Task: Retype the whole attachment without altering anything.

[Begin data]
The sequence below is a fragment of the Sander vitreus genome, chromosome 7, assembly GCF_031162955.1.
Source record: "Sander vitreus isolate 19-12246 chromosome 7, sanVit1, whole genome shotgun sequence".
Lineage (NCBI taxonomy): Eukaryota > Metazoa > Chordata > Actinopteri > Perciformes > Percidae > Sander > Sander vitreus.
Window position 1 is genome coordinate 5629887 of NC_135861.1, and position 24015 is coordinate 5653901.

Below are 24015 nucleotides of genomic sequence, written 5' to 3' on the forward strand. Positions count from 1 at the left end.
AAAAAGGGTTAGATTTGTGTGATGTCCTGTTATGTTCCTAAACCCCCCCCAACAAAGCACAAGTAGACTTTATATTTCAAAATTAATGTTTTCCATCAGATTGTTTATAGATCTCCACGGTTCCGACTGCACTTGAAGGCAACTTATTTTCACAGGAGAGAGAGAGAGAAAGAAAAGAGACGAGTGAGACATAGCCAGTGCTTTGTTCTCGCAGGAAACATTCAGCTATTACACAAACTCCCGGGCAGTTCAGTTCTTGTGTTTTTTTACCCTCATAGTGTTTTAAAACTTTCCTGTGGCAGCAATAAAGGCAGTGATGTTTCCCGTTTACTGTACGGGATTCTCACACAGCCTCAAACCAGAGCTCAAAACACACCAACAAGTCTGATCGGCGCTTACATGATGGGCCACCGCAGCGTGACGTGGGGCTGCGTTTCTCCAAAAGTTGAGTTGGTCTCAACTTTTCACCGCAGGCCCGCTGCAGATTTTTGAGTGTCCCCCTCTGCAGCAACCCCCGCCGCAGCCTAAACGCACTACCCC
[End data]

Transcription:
The sequence below is a fragment of the Sander vitreus genome, chromosome 7, assembly GCF_031162955.1.
Source record: "Sander vitreus isolate 19-12246 chromosome 7, sanVit1, whole genome shotgun sequence".
Lineage (NCBI taxonomy): Eukaryota > Metazoa > Chordata > Actinopteri > Perciformes > Percidae > Sander > Sander vitreus.
Window position 1 is genome coordinate 5629887 of NC_135861.1, and position 24015 is coordinate 5653901.

Below are 24015 nucleotides of genomic sequence, written 5' to 3' on the forward strand. Positions count from 1 at the left end.
AAAAAGGGTTAGATTTGTGTGATGTCCTGTTATGTTCCTAAACCCCCCCCAACAAAGCACAAGTAGACTTTATATTTCAAAATTAATGTTTTCCATCAGATTGTTTATAGATCTCCACGGTTCCGACTGCACTTGAAGGCAACTTATTTTCACAGGAGAGAGAGAGAGAAAGAAAAGAGACGAGTGAGACATAGCCAGTGCTTTGTTCTCGCAGGAAACATTCAGCTATTACACAAACTCCCGGGCAGTTCAGTTCTTGTGTTTTTTTACCCTCATAGTGTTTTAAAACTTTCCTGTGGCAGCAATAAAGGCAGTGATGTTTCCCGTTTACTGTACGGGATTCTCACACAGCCTCAAACCAGAGCTCAAAACACACCAACAAGTCTGATCGGCGCTTACATGATGGGCCACCGCAGCGTGACGTGGGGCTGCGTTTCTCCAAAAGTTGAGTTGGTCTCAACTTTTCACCGCAGGCCCGCTGCAGATTTTTGAGTGTCCCCCTCTGCAGCAACCCCCGCCGCAGCCTAAACGCACTACCCC